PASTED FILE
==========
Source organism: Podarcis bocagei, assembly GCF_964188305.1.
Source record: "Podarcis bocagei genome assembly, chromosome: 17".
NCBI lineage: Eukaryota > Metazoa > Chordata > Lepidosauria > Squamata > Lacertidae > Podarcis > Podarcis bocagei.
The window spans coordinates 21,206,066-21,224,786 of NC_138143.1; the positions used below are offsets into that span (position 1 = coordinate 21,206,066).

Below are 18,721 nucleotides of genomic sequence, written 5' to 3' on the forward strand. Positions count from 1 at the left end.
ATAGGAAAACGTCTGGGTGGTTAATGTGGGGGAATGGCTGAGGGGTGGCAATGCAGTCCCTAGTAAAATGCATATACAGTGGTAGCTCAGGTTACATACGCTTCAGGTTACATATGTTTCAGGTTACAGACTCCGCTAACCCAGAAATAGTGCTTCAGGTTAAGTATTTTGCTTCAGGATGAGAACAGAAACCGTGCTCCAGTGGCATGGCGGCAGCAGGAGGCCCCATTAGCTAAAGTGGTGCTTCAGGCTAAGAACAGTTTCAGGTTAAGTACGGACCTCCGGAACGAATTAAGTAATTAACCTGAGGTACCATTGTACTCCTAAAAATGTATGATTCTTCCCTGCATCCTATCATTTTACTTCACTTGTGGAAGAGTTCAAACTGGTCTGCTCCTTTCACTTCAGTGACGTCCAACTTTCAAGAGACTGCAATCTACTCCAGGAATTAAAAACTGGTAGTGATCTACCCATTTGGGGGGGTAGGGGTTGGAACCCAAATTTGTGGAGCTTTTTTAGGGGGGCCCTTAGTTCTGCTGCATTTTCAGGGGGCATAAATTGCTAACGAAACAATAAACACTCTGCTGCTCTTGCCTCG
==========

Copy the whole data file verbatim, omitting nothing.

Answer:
Source organism: Podarcis bocagei, assembly GCF_964188305.1.
Source record: "Podarcis bocagei genome assembly, chromosome: 17".
NCBI lineage: Eukaryota > Metazoa > Chordata > Lepidosauria > Squamata > Lacertidae > Podarcis > Podarcis bocagei.
The window spans coordinates 21,206,066-21,224,786 of NC_138143.1; the positions used below are offsets into that span (position 1 = coordinate 21,206,066).

Below are 18,721 nucleotides of genomic sequence, written 5' to 3' on the forward strand. Positions count from 1 at the left end.
ATAGGAAAACGTCTGGGTGGTTAATGTGGGGGAATGGCTGAGGGGTGGCAATGCAGTCCCTAGTAAAATGCATATACAGTGGTAGCTCAGGTTACATACGCTTCAGGTTACATATGTTTCAGGTTACAGACTCCGCTAACCCAGAAATAGTGCTTCAGGTTAAGTATTTTGCTTCAGGATGAGAACAGAAACCGTGCTCCAGTGGCATGGCGGCAGCAGGAGGCCCCATTAGCTAAAGTGGTGCTTCAGGCTAAGAACAGTTTCAGGTTAAGTACGGACCTCCGGAACGAATTAAGTAATTAACCTGAGGTACCATTGTACTCCTAAAAATGTATGATTCTTCCCTGCATCCTATCATTTTACTTCACTTGTGGAAGAGTTCAAACTGGTCTGCTCCTTTCACTTCAGTGACGTCCAACTTTCAAGAGACTGCAATCTACTCCAGGAATTAAAAACTGGTAGTGATCTACCCATTTGGGGGGGTAGGGGTTGGAACCCAAATTTGTGGAGCTTTTTTAGGGGGGCCCTTAGTTCTGCTGCATTTTCAGGGGGCATAAATTGCTAACGAAACAATAAACACTCTGCTGCTCTTGCCTCG